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  • Cited by 2
  • Online publication date: March 2017

Modality, mood, and descriptions


Abstract. In this paper, I argue that Kripke's modal argument against description theories of proper names is fallacious. More precisely, it is shown that the argument crucially depends on a failure to distinguish between the subjunctive and indicative moods of English. I propose a formal system in which such a distinction is implemented in a straightforward way, and show that Kripke's argument is invalid when formalized in this setting. The formal language introduced is compared to modal predicate logic with and without an actuality operator and to a standard first-order language with explicit quantification over possible worlds.

Introduction. By means of what semantic features is a proper name tied to its bearer? This is a puzzling question indeed: proper names — like “Aristotle” or “Paris” — are syntactically simple, and it therefore does not seem possible to reduce theirmeanings, bymeans of a principle of compositionality, to the meanings of more basic, and hence perhaps more tractable, linguistic elements.

It used to be widely held that the syntactical simplicity of proper names is misleading, that names are just abbreviations, in some sense or other, for certain other expressions, whose referential mechanism is clearer. The most prominent such theory, sometimes attributed to Frege and Russell, holds that the expressions for which proper names go proxy are definite descriptions, like “the man who taught Alexander the Great” or “the capital of France”. While not without problems of its own, this description theory of names has a great intuitive appeal, and yields a beautifully unified account of the phenomenon of singular reference.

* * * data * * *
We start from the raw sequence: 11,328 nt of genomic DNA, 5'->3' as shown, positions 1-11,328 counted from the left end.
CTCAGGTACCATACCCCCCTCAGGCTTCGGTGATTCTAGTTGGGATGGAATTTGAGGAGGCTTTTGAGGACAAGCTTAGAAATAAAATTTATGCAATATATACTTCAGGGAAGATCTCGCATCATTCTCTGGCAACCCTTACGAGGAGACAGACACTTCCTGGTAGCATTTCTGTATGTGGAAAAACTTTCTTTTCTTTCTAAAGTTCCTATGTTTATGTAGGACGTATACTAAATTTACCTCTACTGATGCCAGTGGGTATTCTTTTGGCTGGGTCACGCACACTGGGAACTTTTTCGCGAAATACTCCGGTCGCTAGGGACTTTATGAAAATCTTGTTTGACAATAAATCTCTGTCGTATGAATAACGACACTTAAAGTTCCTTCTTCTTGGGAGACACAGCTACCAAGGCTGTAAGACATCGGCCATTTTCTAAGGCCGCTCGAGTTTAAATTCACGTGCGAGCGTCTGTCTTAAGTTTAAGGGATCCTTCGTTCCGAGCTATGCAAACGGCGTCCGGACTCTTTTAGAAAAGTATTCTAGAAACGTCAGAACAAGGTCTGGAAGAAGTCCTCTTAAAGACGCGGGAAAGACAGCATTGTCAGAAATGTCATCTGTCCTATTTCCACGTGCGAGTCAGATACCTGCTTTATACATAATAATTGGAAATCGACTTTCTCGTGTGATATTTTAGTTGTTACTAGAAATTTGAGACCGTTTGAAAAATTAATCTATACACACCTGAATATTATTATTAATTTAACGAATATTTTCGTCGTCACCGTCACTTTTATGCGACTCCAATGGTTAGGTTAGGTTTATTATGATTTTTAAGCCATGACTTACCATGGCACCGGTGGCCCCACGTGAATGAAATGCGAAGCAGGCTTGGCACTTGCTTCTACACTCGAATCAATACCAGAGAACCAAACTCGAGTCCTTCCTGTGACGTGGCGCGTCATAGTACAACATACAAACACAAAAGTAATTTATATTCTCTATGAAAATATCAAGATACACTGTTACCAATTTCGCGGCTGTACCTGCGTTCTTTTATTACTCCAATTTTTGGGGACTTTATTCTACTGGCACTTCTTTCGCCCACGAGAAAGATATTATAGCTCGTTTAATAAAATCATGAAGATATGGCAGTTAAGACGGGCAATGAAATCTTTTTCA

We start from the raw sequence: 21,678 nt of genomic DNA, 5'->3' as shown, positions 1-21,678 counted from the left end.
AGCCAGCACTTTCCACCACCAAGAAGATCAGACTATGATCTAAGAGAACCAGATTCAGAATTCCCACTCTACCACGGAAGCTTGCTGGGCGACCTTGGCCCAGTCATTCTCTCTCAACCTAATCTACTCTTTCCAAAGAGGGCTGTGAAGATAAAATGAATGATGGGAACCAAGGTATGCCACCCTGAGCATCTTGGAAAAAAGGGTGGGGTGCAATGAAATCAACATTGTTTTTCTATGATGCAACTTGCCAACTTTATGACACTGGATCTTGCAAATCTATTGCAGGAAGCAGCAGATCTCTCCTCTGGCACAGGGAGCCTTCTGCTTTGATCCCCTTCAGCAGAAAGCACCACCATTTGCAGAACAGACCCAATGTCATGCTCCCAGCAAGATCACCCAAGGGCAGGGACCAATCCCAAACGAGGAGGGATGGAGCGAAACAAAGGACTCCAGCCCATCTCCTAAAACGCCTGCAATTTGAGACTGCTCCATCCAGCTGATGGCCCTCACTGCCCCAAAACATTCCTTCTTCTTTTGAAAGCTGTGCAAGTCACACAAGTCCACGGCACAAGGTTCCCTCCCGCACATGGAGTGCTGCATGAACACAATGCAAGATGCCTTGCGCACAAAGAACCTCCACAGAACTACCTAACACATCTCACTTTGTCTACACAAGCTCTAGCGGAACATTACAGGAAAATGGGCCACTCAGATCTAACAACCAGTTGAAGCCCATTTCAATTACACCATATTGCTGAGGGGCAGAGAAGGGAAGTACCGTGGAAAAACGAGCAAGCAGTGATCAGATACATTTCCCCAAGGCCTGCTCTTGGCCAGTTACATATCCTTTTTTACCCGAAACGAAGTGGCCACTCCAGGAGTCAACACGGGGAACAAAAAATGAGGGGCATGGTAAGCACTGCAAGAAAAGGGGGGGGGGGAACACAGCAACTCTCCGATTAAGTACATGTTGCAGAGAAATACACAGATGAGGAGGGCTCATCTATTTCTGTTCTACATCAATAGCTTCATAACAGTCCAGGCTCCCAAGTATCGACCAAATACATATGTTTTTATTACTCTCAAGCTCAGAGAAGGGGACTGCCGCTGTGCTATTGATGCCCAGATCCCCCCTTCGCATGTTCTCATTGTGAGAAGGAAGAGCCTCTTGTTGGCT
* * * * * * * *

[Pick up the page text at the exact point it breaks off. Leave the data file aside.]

Thirty years ago, however, an influential argument against the description theorywas put forward by SaulKripke. Appealing to the referential behaviour of names and descriptions, respectively, in contexts of metaphysical possibility and necessity, it has come to be known as the “modal argument”. According to Kripke, names are “rigid designators”, referring to the same individual no matter what actual or counterfactual situation we may be speaking about, whereas definite descriptions usually designate, if at all, non-rigidly, shifting their referents from possible world to possible world.

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